TikTok is emerging as a strong contender to take over Twitter as the go-to platform for real-time reactions to major events, according to marketers. While Twitter has traditionally been the go-to platform for live, online conversations around events like the Super Bowl, World Cup, and Grammy Awards, the acquisition of the platform by Elon Musk has resulted in some turbulence, giving room for competitors like TikTok to gain ground.
The growth of TikTok can be seen in the number of mentions around the 2022 Grammys. While Twitter hashtags around the event saw nearly 12.5 million mentions, #Grammys2022 on TikTok received 885 million views, according to data from Hootsuite. Ahead of the Super Bowl, TikTok is vying for ad dollars, offering incentives to advertisers to rival Twitter and own the second screen for the big event.
Advertisers have been placing their bets on TikTok for the past two years, using it as a growth channel in hopes of going viral. The momentum has only continued as TikTok has improved its ad formats, personalization, and bidding strategies. The two platforms are similar in their ability to amplify a message, with Twitter’s real-time engagement being powered by retweets, quote tweets, replies, and hashtags, and TikTok’s virality fueled by duets, hashtags, and stitches.
The main difference between the two is that while a tweet can go viral in a matter of hours, TikTok’s strength is in its algorithm, discovery element, and viral nature, giving marketers a new and viable way to participate in cultural moments. However, TikTok’s algorithm is not as focused on real-time engagement as Twitter’s.
Despite this, TikTok’s dethroning of Twitter is not expected to happen overnight. This year, Twitter will remain the reigning champion of live events, with marketers saying it will take time for users to make the transition to other platforms, particularly TikTok. However, as social media consumption habits change, TikTok could very well become the next live event town square in two to three years’ time.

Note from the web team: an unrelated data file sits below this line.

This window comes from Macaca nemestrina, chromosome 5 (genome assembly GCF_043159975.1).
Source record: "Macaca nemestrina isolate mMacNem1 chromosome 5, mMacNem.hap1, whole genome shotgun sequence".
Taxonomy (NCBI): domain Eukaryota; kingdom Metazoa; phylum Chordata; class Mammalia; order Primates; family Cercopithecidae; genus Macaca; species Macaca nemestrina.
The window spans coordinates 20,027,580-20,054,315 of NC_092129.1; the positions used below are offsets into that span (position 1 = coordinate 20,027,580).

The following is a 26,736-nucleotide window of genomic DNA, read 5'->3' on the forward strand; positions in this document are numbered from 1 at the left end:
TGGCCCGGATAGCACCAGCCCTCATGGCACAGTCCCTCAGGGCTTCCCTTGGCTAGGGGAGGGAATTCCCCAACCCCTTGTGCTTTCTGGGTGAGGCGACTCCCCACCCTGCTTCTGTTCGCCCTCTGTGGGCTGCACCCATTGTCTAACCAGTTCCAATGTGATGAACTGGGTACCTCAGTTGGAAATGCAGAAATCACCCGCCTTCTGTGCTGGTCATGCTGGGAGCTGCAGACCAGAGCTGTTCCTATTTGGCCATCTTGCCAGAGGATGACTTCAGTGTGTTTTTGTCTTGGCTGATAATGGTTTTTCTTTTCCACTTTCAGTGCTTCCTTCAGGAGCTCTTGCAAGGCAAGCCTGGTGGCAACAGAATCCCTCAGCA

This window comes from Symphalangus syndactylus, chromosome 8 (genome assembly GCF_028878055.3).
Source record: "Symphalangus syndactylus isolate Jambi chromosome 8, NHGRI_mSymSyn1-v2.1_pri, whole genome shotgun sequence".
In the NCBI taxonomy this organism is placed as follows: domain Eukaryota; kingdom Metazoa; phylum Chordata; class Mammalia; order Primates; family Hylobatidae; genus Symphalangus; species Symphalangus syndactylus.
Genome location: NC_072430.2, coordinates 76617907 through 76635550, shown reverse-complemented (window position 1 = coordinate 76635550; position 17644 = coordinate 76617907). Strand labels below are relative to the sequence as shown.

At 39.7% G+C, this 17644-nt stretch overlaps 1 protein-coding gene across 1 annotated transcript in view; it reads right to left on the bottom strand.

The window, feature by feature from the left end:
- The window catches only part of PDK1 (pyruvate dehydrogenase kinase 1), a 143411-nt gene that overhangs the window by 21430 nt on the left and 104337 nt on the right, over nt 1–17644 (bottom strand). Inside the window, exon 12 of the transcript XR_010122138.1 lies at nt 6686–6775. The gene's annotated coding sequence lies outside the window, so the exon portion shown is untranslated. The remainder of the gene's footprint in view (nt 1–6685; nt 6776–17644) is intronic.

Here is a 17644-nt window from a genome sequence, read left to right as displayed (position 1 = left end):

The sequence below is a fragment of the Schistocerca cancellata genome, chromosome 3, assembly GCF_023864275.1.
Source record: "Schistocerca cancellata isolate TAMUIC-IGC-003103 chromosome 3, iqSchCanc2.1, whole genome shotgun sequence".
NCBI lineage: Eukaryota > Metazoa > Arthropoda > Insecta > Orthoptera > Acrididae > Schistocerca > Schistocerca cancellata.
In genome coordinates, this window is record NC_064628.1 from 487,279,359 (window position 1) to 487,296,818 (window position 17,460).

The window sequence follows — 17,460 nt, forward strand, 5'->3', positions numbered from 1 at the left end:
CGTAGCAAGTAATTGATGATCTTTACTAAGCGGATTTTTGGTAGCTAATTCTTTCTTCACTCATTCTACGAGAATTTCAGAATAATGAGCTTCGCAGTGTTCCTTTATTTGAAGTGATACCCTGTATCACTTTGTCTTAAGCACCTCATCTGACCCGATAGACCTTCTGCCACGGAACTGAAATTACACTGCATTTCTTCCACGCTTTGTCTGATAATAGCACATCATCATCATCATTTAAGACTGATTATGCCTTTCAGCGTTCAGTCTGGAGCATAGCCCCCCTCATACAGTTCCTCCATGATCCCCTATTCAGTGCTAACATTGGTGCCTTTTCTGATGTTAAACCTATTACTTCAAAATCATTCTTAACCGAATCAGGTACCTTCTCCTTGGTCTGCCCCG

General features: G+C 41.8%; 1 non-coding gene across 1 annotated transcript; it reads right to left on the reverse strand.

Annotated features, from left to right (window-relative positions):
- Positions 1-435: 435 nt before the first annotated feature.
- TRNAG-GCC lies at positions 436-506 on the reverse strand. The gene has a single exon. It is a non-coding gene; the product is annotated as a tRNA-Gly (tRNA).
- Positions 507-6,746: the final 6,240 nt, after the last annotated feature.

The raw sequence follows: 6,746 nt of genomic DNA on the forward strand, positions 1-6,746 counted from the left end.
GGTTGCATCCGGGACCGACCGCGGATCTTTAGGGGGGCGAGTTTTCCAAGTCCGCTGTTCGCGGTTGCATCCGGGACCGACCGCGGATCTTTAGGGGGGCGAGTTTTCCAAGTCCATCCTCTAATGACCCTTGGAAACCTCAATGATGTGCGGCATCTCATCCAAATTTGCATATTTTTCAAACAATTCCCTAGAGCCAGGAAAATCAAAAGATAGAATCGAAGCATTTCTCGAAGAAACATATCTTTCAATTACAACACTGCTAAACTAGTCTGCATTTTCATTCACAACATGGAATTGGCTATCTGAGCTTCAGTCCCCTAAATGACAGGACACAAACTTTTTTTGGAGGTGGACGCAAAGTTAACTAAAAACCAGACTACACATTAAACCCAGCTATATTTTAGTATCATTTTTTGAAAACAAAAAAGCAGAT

TikTok currently has a higher barrier to entry than Twitter, with it taking longer to create a video and get it approved, and its algorithm taking content more time to trend or reach viral status compared to Twitter’s instantaneous reactionary nature. TikTok is better suited for live events with longer lead times, such as the Olympics.
While advertisers have left Twitter, the platform has made a play ahead of the Super Bowl to incentivize advertisers and regain their trust, with McDonald’s returning to the platform with organic posts and Amazon reportedly planning to resume ad spend on the platform. Some experts believe that it is not a case of TikTok replacing Twitter, but rather the decentralization of social media, with each platform serving a different purpose.
In conclusion, TikTok’s rise as a competitor to Twitter for live event reactions is notable, but the dethroning of Twitter is not expected to happen overnight. TikTok currently has a higher barrier to entry, and its algorithm is not as focused on real-time engagement. However, with the growth of the platform and changing social media consumption habits, TikTok could emerge as the next live event town square in the coming years.